Round-based Super-Individuals - Balancing Speed and Accuracy

Agent- or individual-based models which are based on a continuous-time Markov chain semantics are increasingly receiving attention in simulation. To reduce computational cost, model aggregation techniques based on Markov chain lumping can be leveraged. However, for models with nested, attributed agents, and arbitrary functions determining their dynamics it is not trivial to find a partition that satisfies the lumpability conditions. Thus, we exploit the potential of the so-called super-individual approaches where sub-populations of agents are approximated by representatives based on some criteria for similarity, and propose a round-based execution scheme to balance speed and accuracy of the simulations. For realization we use an expressive rule-based modeling and simulation framework, evaluate the performance using a fish habitat model, and discuss open questions for future research.

Modeling Human Temporal Dynamics in Agent-Based Simulations

Time-based habitual behavior is exhibited in humans globally. Given that sleep has such an innate influence on our daily activities, modeling the patterns of the sleep cycle in order to understand the extent of its impact allows us to also capture stable behavioral features that can be utilized for predictive measures. In this paper we show that patterns of temporal preference are consistent and resilient across users of several real-world datasets. Furthermore, we integrate those patterns into large-scale agent-based models to simulate the activity of users in the involved datasets to validate predictive accuracy. Following simulations reveal that incorporating clustering features based on time-based behavior into agent-based models not only result in a significant decrease in computational overhead, but also result in predictive accuracy comparable to the baseline models.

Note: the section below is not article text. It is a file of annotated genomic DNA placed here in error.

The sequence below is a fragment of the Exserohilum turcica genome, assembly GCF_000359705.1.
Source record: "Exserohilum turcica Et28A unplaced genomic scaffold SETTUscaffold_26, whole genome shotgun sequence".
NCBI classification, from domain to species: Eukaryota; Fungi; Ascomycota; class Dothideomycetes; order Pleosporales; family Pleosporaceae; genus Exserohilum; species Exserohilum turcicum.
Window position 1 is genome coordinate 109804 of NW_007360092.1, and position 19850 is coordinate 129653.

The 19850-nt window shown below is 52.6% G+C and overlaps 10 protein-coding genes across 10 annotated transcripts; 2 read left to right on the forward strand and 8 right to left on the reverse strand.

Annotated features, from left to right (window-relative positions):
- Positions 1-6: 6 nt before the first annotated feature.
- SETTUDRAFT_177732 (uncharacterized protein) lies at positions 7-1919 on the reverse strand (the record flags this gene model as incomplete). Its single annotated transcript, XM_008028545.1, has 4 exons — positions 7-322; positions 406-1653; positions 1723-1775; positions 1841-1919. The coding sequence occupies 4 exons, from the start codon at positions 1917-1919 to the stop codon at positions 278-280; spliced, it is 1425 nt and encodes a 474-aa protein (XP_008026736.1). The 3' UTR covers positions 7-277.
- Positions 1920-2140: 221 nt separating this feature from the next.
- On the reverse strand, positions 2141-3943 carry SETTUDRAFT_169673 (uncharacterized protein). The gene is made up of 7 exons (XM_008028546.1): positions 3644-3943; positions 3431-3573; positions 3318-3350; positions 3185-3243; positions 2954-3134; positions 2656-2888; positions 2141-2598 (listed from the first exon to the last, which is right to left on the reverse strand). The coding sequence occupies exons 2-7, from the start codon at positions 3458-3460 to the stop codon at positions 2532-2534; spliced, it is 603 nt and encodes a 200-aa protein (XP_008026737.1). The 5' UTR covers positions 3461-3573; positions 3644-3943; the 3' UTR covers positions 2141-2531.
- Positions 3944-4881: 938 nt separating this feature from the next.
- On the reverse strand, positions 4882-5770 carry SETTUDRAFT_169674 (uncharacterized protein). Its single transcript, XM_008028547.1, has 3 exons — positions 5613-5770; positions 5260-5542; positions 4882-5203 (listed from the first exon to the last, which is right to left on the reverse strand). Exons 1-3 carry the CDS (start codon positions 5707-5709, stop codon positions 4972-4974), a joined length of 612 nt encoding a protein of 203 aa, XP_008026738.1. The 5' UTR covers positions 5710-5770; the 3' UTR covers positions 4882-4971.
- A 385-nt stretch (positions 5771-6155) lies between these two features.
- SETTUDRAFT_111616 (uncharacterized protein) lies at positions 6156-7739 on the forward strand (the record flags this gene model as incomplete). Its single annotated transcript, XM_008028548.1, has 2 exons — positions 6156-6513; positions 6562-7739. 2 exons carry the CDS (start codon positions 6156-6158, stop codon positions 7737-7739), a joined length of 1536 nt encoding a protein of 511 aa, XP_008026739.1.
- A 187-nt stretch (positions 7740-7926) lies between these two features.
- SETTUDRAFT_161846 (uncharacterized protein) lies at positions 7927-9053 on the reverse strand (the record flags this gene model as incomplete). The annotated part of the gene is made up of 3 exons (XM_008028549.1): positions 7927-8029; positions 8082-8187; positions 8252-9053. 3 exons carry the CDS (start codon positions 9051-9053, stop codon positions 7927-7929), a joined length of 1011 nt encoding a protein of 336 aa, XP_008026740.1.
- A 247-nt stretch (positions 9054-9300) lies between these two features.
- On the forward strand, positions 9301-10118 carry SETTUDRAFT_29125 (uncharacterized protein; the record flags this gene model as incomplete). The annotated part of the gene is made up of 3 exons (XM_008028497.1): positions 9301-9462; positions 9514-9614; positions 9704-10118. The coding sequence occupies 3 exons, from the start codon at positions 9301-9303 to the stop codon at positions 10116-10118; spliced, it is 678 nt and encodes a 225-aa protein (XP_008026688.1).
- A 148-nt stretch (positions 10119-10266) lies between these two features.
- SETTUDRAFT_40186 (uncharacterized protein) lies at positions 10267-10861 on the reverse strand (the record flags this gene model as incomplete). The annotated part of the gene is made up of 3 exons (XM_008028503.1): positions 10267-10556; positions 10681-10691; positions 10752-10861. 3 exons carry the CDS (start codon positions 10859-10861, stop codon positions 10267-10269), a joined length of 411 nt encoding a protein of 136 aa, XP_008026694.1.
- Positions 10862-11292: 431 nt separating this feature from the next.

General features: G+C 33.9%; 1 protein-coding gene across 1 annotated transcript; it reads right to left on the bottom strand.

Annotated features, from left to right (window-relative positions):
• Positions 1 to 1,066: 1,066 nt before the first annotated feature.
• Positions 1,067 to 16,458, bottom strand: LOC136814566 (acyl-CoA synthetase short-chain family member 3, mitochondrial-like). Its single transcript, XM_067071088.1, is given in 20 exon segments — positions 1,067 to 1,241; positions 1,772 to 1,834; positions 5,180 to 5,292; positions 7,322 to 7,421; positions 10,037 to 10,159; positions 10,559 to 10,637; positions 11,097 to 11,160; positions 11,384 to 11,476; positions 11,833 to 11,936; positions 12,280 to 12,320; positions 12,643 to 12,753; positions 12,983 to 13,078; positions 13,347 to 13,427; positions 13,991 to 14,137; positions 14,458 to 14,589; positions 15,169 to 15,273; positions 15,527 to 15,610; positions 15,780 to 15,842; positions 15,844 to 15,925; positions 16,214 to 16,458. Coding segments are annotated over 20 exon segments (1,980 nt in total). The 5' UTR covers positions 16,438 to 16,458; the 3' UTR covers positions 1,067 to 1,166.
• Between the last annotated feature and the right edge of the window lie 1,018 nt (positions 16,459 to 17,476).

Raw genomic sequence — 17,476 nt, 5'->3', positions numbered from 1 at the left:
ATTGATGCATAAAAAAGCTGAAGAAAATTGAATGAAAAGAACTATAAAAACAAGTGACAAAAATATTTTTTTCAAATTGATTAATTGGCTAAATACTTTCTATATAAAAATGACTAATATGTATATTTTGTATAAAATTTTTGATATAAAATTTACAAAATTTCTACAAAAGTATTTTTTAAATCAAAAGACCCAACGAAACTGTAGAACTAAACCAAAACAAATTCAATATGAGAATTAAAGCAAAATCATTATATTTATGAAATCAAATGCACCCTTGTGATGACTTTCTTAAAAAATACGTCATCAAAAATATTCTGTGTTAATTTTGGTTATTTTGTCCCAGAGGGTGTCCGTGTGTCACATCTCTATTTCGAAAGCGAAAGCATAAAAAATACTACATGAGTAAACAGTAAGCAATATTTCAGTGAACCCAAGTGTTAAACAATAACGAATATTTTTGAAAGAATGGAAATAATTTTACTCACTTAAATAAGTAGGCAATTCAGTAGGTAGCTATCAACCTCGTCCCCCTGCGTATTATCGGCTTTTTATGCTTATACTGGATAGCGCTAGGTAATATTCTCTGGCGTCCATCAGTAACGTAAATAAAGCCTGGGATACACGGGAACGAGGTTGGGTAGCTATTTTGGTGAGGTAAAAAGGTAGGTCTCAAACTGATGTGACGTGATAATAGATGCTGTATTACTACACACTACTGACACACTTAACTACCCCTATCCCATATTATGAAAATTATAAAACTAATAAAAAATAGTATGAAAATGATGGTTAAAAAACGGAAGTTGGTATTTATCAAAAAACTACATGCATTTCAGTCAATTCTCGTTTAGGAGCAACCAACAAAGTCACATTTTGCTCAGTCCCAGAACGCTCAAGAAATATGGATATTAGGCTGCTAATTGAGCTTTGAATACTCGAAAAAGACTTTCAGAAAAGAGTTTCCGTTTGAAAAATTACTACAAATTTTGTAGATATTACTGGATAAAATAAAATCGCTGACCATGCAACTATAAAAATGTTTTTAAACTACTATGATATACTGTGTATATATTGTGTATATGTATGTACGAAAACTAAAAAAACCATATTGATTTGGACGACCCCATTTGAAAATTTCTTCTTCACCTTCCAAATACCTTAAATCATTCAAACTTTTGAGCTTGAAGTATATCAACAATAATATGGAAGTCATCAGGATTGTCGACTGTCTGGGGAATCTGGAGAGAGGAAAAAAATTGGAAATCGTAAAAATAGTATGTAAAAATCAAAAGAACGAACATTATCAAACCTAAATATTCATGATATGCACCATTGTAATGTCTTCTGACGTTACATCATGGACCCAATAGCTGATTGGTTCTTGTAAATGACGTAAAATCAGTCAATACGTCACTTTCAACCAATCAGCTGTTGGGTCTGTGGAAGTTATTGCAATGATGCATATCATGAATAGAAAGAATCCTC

SESSION: Session on Applications

Mechanisms for Cell-to-cell and Cell-free Spread of HIV-1 in Cellular Automata Models

Several discrete simulation models have been created to study the spread of human immunodeficiency virus type 1 (HIV-1) within a human body. This is motivated both by the prevalence of the virus, and by the possibility of asking questions in simulations that would be unethical to test in trials. Among discrete simulation techniques, cellular automata (CA) have been particularly used in HIV-1 research. CA commonly assume that a cell is almost exclusively infected by neighboring cells (i.e., cell-to-cell transmission), and that more distal cells (i.e., cell-free transmission) have an extremely small probability to transmit the disease. The mechanisms are more nuanced in recent biological research, suggesting that cell-to-cell transmission may account for about 60% of all transmissions. We show that a representative sample of five previously validated CA models of HIV-1 can all be altered (by changing neighborhood structures and infection probabilities) to produce a realistic share of cell-to-cell and cell-free viral transmissions. Increasing the realism for modes of transmission, however, has mixed consequences on preserving the models' validity: their predictions at 600 weeks are generally unchanged, but viral dynamics are markedly different. We offer several suggestions to create CA models of HIV-1 with realistic infections and plausible viral dynamics.

Transitioning Spiking Neural Network Simulators to Heterogeneous Hardware